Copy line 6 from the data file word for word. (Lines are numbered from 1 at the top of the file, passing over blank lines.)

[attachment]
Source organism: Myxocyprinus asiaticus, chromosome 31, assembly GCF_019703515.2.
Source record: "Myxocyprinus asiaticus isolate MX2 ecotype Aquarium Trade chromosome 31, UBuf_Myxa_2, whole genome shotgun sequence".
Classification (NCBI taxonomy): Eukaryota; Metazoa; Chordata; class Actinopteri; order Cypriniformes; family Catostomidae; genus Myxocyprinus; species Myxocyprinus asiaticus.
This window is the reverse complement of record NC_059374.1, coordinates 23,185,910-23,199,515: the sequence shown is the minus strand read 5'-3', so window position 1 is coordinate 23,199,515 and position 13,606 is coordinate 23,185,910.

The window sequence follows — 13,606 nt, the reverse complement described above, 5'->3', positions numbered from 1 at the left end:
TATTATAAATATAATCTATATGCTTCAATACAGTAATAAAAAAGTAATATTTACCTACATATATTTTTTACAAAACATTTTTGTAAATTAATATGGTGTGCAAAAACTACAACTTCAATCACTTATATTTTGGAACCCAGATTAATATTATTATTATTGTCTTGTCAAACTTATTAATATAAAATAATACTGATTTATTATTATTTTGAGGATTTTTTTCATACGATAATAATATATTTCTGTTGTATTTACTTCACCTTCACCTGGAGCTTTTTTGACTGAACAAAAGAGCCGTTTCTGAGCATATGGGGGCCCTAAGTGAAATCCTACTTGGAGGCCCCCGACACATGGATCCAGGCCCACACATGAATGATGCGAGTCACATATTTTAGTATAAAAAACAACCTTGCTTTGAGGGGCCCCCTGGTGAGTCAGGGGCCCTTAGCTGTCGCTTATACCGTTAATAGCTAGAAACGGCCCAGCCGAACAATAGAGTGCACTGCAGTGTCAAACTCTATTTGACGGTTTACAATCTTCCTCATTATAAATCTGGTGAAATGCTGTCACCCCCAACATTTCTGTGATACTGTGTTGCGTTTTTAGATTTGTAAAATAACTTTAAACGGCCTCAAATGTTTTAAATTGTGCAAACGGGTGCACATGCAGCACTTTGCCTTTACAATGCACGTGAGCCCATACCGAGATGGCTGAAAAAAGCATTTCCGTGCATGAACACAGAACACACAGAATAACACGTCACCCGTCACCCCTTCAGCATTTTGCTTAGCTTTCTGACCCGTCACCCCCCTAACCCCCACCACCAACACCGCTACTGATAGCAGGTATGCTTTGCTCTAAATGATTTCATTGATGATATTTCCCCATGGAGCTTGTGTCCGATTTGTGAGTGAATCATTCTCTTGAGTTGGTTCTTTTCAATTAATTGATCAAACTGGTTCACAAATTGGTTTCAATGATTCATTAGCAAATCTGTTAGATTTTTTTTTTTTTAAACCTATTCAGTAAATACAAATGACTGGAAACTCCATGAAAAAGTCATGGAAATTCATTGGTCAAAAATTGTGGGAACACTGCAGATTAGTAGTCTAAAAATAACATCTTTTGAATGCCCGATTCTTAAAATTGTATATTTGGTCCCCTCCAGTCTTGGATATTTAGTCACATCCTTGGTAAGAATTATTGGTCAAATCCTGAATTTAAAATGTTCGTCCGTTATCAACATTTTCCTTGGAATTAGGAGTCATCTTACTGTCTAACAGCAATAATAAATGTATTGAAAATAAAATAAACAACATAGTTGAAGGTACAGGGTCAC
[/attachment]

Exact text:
TATTATAAATATAATCTATATGCTTCAATACAGTAATAAAAAAGTAATATTTACCTACATATATTTTTTACAAAACATTTTTGTAAATTAATATGGTGTGCAAAAACTACAACTTCAATCACTTATATTTTGGAACCCAGATTAATATTATTATTATTGTCTTGTCAAACTTATTAATATAAAATAATACTGATTTATTATTATTTTGAGGATTTTTTTCATACGATAATAATATATTTCTGTTGTATTTACTTCACCTTCACCTGGAGCTTTTTTGACTGAACAAAAGAGCCGTTTCTGAGCATATGGGGGCCCTAAGTGAAATCCTACTTGGAGGCCCCCGACACATGGATCCAGGCCCACACATGAATGATGCGAGTCACATATTTTAGTATAAAAAACAACCTTGCTTTGAGGGGCCCCCTGGTGAGTCAGGGGCCCTTAGCTGTCGCTTATACCGTTAATAGCTAGAAACGGCCCAGCCGAACAATAGAGTGCACTGCAGTGTCAAACTCTATTTGACGGTTTACAATCTTCCTCATTATAAATCTGGTGAAATGCTGTCACCCCCAACATTTCTGTGATACTGTGTTGCGTTTTTAGATTTGTAAAATAACTTTAAACGGCCTCAAATGTTTTAAATTGTGCAAACGGGTGCACATGCAGCACTTTGCCTTTACAATGCACGTGAGCCCATACCGAGATGGCTGAAAAAAGCATTTCCGTGCATGAACACAGAACACACAGAATAACACGTCACCCGTCACCCCTTCAGCATTTTGCTTAGCTTTCTGACCCGTCACCCCCCTAACCCCCACCACCAACACCGCTACTGATAGCAGGTATGCTTTGCTCTAAATGATTTCATTGATGATATTTCCCCATGGAGCTTGTGTCCGATTTGTGAGTGAATCATTCTCTTGAGTTGGTTCTTTTCAATTAATTGATCAAACTGGTTCACAAATTGGTTTCAATGATTCATTAGCAAATCTGTTAGATTTTTTTTTTTTTAAACCTATTCAGTAAATACAAATGACTGGAAACTCCATGAAAAAGTCATGGAAATTCATTGGTCAAAAATTGTGGGAACACTGCAGATTAGTAGTCTAAAAATAACATCTTTTGAATGCCCGATTCTTAAAATTGTATATTTGGTCCCCTCCAGTCTTGGATATTTAGTCACATCCTTGGTAAGAATTATTGGTCAAATCCTGAATTTAAAATGTTCGTCCGTTATCAACATTTTCCTTGGAATTAGGAGTCATCTTACTGTCTAACAGCAATAATAAATGTATTGAAAATAAAATAAACAACATAGTTGAAGGTACAGGGTCAC